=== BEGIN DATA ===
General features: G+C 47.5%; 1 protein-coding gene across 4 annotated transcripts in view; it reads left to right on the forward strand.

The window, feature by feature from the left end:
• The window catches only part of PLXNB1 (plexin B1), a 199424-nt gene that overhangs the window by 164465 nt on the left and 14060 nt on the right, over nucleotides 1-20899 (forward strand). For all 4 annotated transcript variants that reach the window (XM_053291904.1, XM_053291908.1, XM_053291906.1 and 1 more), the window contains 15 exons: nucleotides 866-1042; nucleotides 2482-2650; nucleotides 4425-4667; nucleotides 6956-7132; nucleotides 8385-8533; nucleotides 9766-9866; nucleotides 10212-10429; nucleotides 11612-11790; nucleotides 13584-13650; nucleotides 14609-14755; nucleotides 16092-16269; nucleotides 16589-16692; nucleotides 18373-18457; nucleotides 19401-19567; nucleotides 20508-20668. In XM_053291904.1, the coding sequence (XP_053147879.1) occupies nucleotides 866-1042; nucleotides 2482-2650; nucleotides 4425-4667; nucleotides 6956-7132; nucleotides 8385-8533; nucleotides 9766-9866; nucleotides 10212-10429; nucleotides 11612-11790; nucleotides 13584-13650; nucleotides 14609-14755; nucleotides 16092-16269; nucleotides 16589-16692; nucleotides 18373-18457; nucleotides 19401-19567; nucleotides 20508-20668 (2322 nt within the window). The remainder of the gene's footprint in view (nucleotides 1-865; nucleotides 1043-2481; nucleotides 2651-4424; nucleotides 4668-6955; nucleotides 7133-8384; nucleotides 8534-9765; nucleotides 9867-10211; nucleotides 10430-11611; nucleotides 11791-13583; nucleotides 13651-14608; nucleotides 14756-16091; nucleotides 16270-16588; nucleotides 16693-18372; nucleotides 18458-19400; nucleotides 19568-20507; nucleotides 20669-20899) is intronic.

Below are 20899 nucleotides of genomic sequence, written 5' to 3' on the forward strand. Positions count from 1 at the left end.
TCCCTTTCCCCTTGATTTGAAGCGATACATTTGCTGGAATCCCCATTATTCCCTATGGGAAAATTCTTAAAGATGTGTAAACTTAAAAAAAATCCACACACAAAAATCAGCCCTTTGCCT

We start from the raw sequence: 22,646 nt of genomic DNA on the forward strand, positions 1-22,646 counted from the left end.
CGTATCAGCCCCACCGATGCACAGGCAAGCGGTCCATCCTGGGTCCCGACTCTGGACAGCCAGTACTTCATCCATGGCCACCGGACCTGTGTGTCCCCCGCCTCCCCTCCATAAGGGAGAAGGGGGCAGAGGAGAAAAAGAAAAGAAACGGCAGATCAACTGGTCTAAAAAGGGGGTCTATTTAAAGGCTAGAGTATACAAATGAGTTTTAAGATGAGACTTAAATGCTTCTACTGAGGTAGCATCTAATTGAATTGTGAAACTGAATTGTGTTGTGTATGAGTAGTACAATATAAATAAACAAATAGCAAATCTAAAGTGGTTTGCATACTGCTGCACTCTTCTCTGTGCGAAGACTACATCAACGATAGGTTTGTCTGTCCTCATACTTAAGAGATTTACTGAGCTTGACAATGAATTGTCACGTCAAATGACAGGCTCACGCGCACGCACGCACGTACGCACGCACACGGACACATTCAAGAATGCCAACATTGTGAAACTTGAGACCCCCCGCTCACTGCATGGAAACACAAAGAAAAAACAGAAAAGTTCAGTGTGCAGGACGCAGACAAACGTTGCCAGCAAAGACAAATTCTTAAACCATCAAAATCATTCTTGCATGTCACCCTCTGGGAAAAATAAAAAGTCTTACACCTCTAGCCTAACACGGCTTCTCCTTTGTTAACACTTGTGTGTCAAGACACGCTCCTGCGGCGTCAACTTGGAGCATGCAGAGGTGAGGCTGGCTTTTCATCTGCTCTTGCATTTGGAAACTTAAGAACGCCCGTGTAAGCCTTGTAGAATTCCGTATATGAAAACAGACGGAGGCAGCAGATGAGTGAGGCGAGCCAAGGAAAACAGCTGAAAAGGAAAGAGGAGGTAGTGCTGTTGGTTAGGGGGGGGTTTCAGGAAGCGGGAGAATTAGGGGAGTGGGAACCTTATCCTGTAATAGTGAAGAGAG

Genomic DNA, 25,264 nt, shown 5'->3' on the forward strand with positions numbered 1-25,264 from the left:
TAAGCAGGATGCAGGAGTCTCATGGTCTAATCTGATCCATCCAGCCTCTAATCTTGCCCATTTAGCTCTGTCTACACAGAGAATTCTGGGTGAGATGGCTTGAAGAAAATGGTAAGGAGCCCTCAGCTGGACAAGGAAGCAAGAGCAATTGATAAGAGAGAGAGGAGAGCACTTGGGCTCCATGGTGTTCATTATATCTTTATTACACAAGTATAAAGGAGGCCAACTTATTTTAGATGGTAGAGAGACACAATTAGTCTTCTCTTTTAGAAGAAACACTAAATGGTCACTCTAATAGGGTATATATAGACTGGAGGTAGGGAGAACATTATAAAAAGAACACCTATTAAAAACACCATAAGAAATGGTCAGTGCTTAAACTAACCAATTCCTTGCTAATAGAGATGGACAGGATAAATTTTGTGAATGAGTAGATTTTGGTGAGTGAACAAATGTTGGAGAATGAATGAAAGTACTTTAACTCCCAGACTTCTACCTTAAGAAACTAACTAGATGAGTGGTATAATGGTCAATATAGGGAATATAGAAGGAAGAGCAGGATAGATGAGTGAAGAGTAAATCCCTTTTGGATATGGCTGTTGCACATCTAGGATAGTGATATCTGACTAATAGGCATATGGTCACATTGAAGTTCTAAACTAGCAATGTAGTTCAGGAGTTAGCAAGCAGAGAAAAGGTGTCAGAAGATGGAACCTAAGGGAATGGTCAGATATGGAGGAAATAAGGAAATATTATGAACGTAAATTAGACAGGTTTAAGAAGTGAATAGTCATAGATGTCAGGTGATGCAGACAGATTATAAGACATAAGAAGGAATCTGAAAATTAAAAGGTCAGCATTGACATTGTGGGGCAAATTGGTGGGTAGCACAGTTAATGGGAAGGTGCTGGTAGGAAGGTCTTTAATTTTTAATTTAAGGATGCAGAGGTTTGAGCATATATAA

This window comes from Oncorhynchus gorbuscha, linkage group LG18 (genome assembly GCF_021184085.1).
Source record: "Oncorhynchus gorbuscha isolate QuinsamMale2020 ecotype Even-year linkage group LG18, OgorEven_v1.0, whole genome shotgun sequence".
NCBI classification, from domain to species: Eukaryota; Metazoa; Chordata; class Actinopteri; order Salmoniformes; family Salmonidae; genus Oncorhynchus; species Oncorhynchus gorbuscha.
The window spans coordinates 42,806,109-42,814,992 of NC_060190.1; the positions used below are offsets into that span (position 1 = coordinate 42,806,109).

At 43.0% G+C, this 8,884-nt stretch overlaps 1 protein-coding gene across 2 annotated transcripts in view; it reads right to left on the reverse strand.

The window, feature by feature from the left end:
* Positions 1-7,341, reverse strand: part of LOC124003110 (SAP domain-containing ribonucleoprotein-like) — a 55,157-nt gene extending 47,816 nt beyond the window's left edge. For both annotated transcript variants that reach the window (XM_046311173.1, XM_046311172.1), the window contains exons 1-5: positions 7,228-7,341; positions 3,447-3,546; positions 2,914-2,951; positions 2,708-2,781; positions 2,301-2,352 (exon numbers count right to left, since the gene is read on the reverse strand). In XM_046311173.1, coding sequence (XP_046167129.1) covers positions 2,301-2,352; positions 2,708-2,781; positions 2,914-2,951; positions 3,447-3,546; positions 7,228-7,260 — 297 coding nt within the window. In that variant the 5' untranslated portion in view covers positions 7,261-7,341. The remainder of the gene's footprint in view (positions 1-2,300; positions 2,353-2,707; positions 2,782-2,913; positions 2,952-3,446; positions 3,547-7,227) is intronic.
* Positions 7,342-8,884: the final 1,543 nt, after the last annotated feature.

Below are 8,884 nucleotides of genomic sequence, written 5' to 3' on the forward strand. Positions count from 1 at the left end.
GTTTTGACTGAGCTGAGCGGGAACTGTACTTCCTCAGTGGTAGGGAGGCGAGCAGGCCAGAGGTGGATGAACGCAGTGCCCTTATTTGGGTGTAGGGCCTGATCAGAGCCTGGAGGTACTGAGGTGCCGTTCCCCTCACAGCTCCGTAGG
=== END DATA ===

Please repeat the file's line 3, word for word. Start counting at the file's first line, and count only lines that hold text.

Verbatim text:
• The window catches only part of PLXNB1 (plexin B1), a 199424-nt gene that overhangs the window by 164465 nt on the left and 14060 nt on the right, over nucleotides 1-20899 (forward strand). For all 4 annotated transcript variants that reach the window (XM_053291904.1, XM_053291908.1, XM_053291906.1 and 1 more), the window contains 15 exons: nucleotides 866-1042; nucleotides 2482-2650; nucleotides 4425-4667; nucleotides 6956-7132; nucleotides 8385-8533; nucleotides 9766-9866; nucleotides 10212-10429; nucleotides 11612-11790; nucleotides 13584-13650; nucleotides 14609-14755; nucleotides 16092-16269; nucleotides 16589-16692; nucleotides 18373-18457; nucleotides 19401-19567; nucleotides 20508-20668. In XM_053291904.1, the coding sequence (XP_053147879.1) occupies nucleotides 866-1042; nucleotides 2482-2650; nucleotides 4425-4667; nucleotides 6956-7132; nucleotides 8385-8533; nucleotides 9766-9866; nucleotides 10212-10429; nucleotides 11612-11790; nucleotides 13584-13650; nucleotides 14609-14755; nucleotides 16092-16269; nucleotides 16589-16692; nucleotides 18373-18457; nucleotides 19401-19567; nucleotides 20508-20668 (2322 nt within the window). The remainder of the gene's footprint in view (nucleotides 1-865; nucleotides 1043-2481; nucleotides 2651-4424; nucleotides 4668-6955; nucleotides 7133-8384; nucleotides 8534-9765; nucleotides 9867-10211; nucleotides 10430-11611; nucleotides 11791-13583; nucleotides 13651-14608; nucleotides 14756-16091; nucleotides 16270-16588; nucleotides 16693-18372; nucleotides 18458-19400; nucleotides 19568-20507; nucleotides 20669-20899) is intronic.